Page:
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4-H Skills Transform Shy Girl to NASA Commander

By Kelly Sprute


Many kids gaze up into the night’s sky and dream of touching the stars. Peggy Whitson, NASA astronaut and commander of the International Space Station, turned that dream into reality.

Peggy grew up in the small town of Beaconsfield, Iowa, completing standard chores such as mowing the lawn and caring for animals, but never lost her determination to fly and eventually go to outer space.

At age 9, Peggy became involved with the 4-H program. Her brothers and sisters were active with the local Ringgold County 4-H club and it was a natural fit for her.

The program played a key role in helping her develop from a shy girl into an exceptional leader.

“Although I didn’t particularly have a love of chickens, I was able to raise enough to sell,” Peggy says. “That ‘chicken money’ eventually paid for my private pilot’s license.”

4-H is the flagship youth outreach program of the federal land-grant universities’ Cooperative Extension Service, administered by USDA’s National Institute of Food and Agriculture (NIFA). 4-H provides youth hands-on learning experiences and encourages learning about the world through science, technology, engineering, and math (STEM) opportunities.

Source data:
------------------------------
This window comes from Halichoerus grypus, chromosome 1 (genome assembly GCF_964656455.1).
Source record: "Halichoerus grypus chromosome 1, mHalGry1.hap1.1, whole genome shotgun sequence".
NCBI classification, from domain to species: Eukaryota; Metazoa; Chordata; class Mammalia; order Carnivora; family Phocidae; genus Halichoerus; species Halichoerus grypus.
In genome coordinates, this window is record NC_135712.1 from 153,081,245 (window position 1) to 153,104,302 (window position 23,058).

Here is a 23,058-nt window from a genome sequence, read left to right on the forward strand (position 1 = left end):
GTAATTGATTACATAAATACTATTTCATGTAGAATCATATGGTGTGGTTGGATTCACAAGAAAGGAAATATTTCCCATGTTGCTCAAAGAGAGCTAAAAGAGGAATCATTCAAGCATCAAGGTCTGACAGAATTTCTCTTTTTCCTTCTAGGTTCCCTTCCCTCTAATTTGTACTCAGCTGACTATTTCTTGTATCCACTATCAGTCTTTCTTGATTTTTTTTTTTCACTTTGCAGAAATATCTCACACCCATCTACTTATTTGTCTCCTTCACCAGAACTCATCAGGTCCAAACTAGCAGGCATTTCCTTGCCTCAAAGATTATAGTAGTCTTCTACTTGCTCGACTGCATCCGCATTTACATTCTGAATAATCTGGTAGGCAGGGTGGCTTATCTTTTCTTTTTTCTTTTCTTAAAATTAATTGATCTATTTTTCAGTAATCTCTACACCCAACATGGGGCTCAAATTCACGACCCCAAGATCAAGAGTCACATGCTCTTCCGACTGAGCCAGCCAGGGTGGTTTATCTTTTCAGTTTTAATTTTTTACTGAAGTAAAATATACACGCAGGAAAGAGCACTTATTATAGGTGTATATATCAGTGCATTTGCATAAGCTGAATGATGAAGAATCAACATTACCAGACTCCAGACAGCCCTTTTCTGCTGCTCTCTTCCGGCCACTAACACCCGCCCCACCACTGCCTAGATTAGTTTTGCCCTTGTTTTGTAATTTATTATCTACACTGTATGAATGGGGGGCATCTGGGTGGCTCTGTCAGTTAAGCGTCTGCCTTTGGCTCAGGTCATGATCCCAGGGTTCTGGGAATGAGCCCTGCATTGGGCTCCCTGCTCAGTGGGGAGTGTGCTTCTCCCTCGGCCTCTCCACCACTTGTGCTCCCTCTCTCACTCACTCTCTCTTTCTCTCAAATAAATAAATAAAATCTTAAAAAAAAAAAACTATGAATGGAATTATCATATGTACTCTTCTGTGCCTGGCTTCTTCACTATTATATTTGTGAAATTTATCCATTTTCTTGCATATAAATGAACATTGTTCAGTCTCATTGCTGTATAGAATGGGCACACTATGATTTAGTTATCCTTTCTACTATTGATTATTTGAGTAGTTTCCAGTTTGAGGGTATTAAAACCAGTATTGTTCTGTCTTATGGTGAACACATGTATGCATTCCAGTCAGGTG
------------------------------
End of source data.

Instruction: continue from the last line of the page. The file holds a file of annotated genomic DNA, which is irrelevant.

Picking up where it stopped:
Traditionally, STEM education focused on agricultural science, electricity, mechanics, entrepreneurship, and natural sciences. Today, 4-H programs include rocketry, robotics, bio-fuels, renewable energy, computer science and environmental sciences.

“In order to find your limits, it is necessary to step beyond your ‘comfort zone,’ and try new and challenging things. It just might inspire you,” she says. “The 4-H program is one way young people can practice expanding their experiences, knowledge and skills.”

Peggy has completed two six-month tours of duty aboard the International Space Station and returned on Nov. 19, 2016 with Expedition 50/51, where she assumed command of the station.

She and her crewmates are performing 250 zero-gravity experiments in areas of biology, earth science, human research, physical sciences, and technology development. She is scheduled to return to earth this spring.

“We will be using ourselves as test subjects to understand how space flight affects the human body,” Peggy says. “We will also look at plant growth and genetic changes, examining how the lack of gravity affects physical phenomena.”

And just like that … A small-town girl is now doing big things. She has a message for today’s youth.

“Where you come from doesn’t have to be limiting; extend yourself and anything is possible,” says this acclaimed space traveler. “I dreamed of becoming an astronaut and achieved that dream.”